To provide safe and secure workplaces for overseas posts, the Dept. of State has built 64 new embassy compounds (NEC) and other facilities since 1999, has 31 ongoing projects, and plans to build at least 90 more. In 2007, State reported the U.S. contractor pool for building NECs had reached its limit and proposed legislation to amend the criteria to qualify for NEC awards. This report examined: (1) how contractor participation in the NEC program changed in recent years; (2) the degree to which State assessed the need for and potential outcomes of its proposed amendment; (3) factors contractors consider when deciding to participate in the program; and (4) actions State has taken to address reported declines in contractor participation. Illus.
The Department of State's Bureau of Diplomatic Security (DS) protects people, information, and property at over 400 locations worldwide and has experienced a large growth in its budget and personnel over the last decade. DS trains its workforce and others to address a variety of threats, including crime, espionage, visa and passport fraud, technological intrusions, political violence, and terrorism. This report examined: (1) how DS ensures the quality and appropriateness of its training; (2) the extent to which DS ensures that training requirements are being met; and (3) any challenges that DS faces in carrying out its training mission. Charts and tables. This is a print on demand edition of an important, hard-to-find publication.
Over the past 10 years, the U.S. has spent about $20 billion on international drug control and interdiction efforts to reduce the illegal drug supply. This report summarizes the findings on international drug control and interdiction efforts and provides overall observations on (1) the effectiveness of U.S. efforts to combat drug production and the movement of drugs into the U.S., (2) obstacles to implementation of U.S. drug control efforts, and (3) suggestions to improve the operational effectiveness of the U.S. international drug control efforts. Contains recommendations for the Director, Office of National Drug Control Policy. Charts and graphs.
Foreign Service employees from the U.S. Dept. of State (DoS) experience a variety of adverse conditions while assigned to U.S. embassies and consulates that are considered hardship posts (HP). Among these conditions are inadequate med. facilities, few opport. for spousal employ., poor schools, high levels of crime, and severe climate. 60% of 259 diplomatic posts are classified as HP. Many are of strategic interest to the U.S., including those in China, the Middle East, and the former Soviet states. This report reviews DoS's performance in filling positions at HP. It examines: the number, experience, and skills of staff in hardship positions and how these may affect diplomatic readiness; and how well DoS's assignment system is meeting the staffing requirements of HP.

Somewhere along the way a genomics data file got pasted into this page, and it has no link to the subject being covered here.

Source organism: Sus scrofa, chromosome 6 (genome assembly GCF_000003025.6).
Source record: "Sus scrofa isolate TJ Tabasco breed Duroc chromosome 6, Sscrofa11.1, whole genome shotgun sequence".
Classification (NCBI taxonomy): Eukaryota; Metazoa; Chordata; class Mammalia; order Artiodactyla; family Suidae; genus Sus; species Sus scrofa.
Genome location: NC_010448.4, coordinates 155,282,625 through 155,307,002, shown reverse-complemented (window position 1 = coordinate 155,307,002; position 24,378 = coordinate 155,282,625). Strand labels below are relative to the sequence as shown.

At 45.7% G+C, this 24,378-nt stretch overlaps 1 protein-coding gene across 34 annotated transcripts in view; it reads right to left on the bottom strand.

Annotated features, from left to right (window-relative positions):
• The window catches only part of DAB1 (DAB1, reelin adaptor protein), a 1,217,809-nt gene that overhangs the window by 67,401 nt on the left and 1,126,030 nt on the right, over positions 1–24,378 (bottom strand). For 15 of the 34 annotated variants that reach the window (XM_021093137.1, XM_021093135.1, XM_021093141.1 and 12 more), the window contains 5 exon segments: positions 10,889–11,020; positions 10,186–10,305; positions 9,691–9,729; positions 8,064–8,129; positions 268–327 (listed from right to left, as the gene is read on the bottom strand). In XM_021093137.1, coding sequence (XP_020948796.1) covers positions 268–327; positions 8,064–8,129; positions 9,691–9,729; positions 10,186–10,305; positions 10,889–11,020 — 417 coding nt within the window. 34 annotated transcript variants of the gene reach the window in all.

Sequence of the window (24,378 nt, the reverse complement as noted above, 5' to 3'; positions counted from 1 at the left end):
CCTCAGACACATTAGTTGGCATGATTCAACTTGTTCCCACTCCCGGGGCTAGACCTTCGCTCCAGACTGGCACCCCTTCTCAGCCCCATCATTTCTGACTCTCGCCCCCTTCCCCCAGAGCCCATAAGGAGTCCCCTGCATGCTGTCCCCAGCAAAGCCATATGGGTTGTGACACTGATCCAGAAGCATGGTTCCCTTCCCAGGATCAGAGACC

In the early 1980s, the U.S. began helping Latin American countries improve their judicial and law enforcement organizations as a way to support democratic principles and institutions. Since then, the U.S. has also been providing rule of law and related assistance to various other regions of the world. This report examines U.S. rule of law assistance programs and places particular emphasis on rule of law activities in Latin America and the Caribbean. Specifically, it identifies: (1) the amount of U.S. rule of law funding provided worldwide (by region and country) in fiscal years 1993-98, and (2) the U.S. departments and agencies involved in providing rule of law assistance. Charts and tables.
Examines the econ. and democratic assist. that the U.S. has provided to the Central Asian Republics (CAR) of Kazakhstan, the Kyrgyz Rep., Tajikistan, Turkmenistan, and Uzbekistan. With the break up of the USSR in 1991, the U.S. has provided a broad foreign assist. prog. to these republics, including develop. of market-oriented economies. This report determines: (1) what the USAID econ. and democratic reform initiatives in CAR were designed to achieve; what has been accomplished; and what factors, if any, have limited the implementation of reforms; and (2) whether lessons learned from similar USAID programs have been applied in CAR. Charts and tables.
In FY 2001, State Dept. consular officers issued 7.6 million visas to citizens of other countries seeking to enter the U.S. temp'y. for bus., tourism, and other reasons. Because all 19 of the 9/11 terrorist hijackers were issued visas, strengthening the visa function as an antiterrorism tool has taken on great significance. This report assesses: how the visa process operated prior to 9/11; and what changes have occurred since then to strengthen the process as a screen against terrorists. Analyzed the factors influencing visa decisions, including the policies and guidance for, and pressures on, consular officers; the U.S. government's process for checking visa applicants against available security and intelligence data; and staffing and resource issues. Charts and tables.
Since 9/11, some have voiced concern that terrorists or other criminals may exploit one of the U.S. visa programs -- the Visa Waiver Program (VWP) -- to enter the U.S. The program enables citizens of 28 participating countries to travel to the U.S. for tourism or business for 90 days or less without first obtaining a visa. This report reviews the VWP, including the process for assessing countries' eligibility to participate in the program. Determines the implications -- specifically those affecting national security, foreign relations, tourism, and State Dept. resources -- of eliminating the program. These VWP countries were visited: Belgium, Italy, Slovenia, Spain, Uruguay, and Argentina. Maps, charts and tables.